The outside of the Korean Pavilion, which is showing work by the artist Cody Choi, is covered in a neon work called Venetian Rhapsody, The Power of Bluff (2017) that beckons visitors to the Biennale by intimating that this is a hotel, with the following on services on offer: “POLE DANCE, FREE VIDEO TV, FREE NARCISSISTIC PEOPLE DISORDER, FREE PEEP SHOW, MAJOR CREDIT CARDS, FREE ORGASM.”
Sadly, none of those amenities were actually inside (none that I know of at least?) but the show of work by Choi is by turns playful and deeply political, with one work that is particularly of note, in the prime room in the back: The Thinker (1995–96), which was first shown at Deitch Projects in December 1996. It is, indeed, a version of Rodin’s The Thinker, though one done up in an iconic shade. It is unmistakably the ultra puce hue of Pepto-Bismol.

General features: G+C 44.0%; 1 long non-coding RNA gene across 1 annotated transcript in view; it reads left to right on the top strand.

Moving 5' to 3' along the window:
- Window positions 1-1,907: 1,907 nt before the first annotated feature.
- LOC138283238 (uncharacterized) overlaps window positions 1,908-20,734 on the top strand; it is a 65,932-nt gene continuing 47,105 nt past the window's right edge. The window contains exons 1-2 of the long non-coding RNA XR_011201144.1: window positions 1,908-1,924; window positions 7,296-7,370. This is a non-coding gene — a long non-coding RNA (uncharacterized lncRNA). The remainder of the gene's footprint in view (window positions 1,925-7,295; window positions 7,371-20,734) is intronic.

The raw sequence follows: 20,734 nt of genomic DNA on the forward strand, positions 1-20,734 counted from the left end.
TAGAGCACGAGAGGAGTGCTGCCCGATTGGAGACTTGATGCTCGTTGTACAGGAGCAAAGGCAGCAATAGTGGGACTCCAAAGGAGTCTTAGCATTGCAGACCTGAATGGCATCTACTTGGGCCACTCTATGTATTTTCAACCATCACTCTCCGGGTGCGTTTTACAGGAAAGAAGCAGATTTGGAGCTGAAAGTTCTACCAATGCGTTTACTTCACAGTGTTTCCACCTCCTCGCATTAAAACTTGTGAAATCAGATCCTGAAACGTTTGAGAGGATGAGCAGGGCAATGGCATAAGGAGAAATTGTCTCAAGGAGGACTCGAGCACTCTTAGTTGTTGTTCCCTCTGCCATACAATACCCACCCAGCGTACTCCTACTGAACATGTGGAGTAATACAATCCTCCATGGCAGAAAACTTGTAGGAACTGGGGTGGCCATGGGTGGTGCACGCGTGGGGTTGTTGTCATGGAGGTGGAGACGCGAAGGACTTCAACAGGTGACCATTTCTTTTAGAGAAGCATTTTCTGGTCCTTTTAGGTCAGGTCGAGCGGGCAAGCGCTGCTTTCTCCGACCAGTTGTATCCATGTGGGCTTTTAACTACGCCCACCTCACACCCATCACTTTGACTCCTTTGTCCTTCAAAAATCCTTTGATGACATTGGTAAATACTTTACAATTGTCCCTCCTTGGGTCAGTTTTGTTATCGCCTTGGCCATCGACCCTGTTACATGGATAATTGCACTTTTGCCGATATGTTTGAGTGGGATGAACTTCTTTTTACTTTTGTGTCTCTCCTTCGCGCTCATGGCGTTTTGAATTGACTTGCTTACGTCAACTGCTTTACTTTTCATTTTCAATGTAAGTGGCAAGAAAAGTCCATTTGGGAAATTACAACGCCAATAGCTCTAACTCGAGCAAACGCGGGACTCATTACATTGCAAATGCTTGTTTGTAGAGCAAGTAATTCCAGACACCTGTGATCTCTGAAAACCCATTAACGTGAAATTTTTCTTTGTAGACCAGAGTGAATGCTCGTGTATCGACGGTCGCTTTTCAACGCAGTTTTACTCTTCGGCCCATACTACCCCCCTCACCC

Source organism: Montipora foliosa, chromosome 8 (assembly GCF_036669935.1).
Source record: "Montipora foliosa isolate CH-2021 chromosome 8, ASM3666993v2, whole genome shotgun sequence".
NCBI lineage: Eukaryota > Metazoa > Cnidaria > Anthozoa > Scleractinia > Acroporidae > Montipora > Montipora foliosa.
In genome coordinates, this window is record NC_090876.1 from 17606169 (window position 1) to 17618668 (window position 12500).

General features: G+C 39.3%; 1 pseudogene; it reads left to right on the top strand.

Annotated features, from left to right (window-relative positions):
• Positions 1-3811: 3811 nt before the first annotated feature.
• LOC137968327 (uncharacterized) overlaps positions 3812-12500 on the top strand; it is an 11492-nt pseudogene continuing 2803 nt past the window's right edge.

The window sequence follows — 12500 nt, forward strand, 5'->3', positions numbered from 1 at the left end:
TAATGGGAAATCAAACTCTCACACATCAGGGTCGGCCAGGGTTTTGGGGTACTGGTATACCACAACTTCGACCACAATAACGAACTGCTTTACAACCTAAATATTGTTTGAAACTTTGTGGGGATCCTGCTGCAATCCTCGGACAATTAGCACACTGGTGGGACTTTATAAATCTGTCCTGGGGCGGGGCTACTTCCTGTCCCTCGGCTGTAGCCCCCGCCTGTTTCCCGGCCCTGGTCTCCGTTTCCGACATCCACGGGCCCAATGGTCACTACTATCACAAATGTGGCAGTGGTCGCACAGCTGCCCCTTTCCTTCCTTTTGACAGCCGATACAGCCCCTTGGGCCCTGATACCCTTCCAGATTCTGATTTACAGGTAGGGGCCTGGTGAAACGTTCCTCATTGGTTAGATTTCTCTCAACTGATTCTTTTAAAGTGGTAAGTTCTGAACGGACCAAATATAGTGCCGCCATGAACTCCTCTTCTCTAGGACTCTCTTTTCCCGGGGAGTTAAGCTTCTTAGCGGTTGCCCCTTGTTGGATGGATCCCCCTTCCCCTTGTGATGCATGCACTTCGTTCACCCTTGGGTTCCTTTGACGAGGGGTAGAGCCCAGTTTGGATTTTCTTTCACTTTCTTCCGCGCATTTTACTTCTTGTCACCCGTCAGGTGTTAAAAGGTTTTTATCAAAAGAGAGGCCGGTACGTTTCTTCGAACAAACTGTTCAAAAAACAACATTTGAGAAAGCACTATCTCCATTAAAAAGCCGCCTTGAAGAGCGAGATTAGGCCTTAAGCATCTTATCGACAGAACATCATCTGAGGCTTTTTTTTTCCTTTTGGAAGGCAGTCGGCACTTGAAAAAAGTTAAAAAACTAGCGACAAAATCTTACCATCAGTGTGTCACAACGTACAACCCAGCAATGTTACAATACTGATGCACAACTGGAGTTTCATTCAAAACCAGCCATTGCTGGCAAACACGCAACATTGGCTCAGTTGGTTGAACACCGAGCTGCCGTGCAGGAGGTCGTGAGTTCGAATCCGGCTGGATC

One would think that Pepto-Bismol has such a distinctive color that it’s impossible to reproduce. Choi thinks so, too: The sculpture was made with 20,000 bottles of Pepto-Bismol and 2,500 rolls of toilet paper.
Speaking of toilet paper: there is a hole in the side of the box that holds The Thinker, with this photo by Choi next to it.